Eagle County real estate brokers must adapt to a hot market

Compass Real Estate is the listing company for this home on Cabin Circle in Vail.
Real Estate Compass / Daily Special

We’ve been hearing for some time that inventory is tight in the Eagle County real estate market. But the local market continues to break records. How is it going?

The market in the first four months of this year is moving well into 2019, the full year before the COVID-19 pandemic essentially wiped out the second quarter of 2020.

Despite discussions of low inventory, deals are still closing at a rate almost equal to that of the second half of 2020. The second half of this year brought the county’s real estate market to record highs in terms of deals and volume. dollars.

This heavy activity has left the valley’s formal inventory low – as measured by property for sale in the county’s multiple listings service.

Dan Fitchett, the Vail Valley management broker for LIV Sotheby’s International Realty, said the activity was largely driven by the change in tactics used by brokers.

Fitchett said the “creative brokers” do a lot of work for buyers and sellers. The current market, in which ownership does not last long in virtually every sector of the market, has forced brokers to change the way they work, Fitchett said.

It’s a lot of work

Once a broker has determined a buyer’s needs and wants, that broker begins to prospect for this type of property. This includes chatting with former clients and networking with friends and other brokers.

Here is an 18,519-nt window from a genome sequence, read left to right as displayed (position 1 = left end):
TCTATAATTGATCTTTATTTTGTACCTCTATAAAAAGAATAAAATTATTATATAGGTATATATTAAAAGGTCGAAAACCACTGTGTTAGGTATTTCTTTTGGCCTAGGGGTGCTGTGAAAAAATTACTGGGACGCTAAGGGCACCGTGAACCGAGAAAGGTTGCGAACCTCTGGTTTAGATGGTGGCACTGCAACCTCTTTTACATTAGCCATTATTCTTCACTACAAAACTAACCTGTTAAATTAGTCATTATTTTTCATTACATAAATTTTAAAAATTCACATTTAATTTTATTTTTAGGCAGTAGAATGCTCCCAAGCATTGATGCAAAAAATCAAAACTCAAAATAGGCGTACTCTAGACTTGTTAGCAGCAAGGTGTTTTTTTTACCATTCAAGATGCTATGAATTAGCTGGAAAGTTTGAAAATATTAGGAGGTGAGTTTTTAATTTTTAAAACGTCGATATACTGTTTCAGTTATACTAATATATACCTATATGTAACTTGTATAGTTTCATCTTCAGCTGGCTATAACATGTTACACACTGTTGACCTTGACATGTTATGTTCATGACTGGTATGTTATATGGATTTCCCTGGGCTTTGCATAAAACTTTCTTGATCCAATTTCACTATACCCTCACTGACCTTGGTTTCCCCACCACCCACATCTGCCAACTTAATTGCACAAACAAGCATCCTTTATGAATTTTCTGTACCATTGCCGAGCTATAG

Working with buyers also requires good training and homework on the buyer’s part.

This includes obtaining a pre-approved mortgage.

“(Buyers) need a letter stating that you are qualified to borrow a certain amount of money,” Fitchett said. Buyers who don’t pay cash should also be prepared to have enough cash on hand to cover any difference between a home’s appraised value and a home’s actual price.

Matt Fitzgerald, chairman of the Eagle County Market for Slifer Smith & Frampton Real Estate, said sellers often make deals with buyers on the condition that the seller finds their replacement home.

Brokers should “maintain good contact,” Fitzgerald said, adding that buyers and sellers should “be prepared for a quick transaction.”

To keep up with a rapidly changing market, brokers, buyers, and sellers also need to understand values ​​and how quickly they can change right now.

Longtime local broker Ron Byrne, owner of Ron Byrne & Associates Real Estate, said all of this personal contact could be new to many brokers, but not to those at his company.

Byrne noted that many of his brokerage firm’s transactions never reach the multiple listing service.

It’s from person to person

Byrne has lived on the Vail Forest Road for about 30 years. He said he often spoke to his neighbors about everything from daily gossip to rising values ​​on property tax bills. Sometimes Byrne’s neighbors talk about their desire to sell their home in the neighborhood.

“Sometimes we talk to someone looking (for a house),” Byrne added.

This approach is why many Byrne sales are not public until they appear in the Eagle County property records.

As Eagle County’s economy has seen peaks and valleys over the decades, Fitchett said he doesn’t think the current market is a bubble like the one that burst around 2008.

Fitchett noted that for several years, contractors across the country haven’t built as many homes as demand demands.

Fitchett said LIV Sotheby’s gets a lot of economic information from Chase. This company believes that the supply shortage will persist for some time.

“When the offer is expensive, the price goes up,” he noted.

And, Fitchett added, many brokers made a mistake in talking about low inventory in the valley.

“There are transactions going on – we have to get that word out,” he said.

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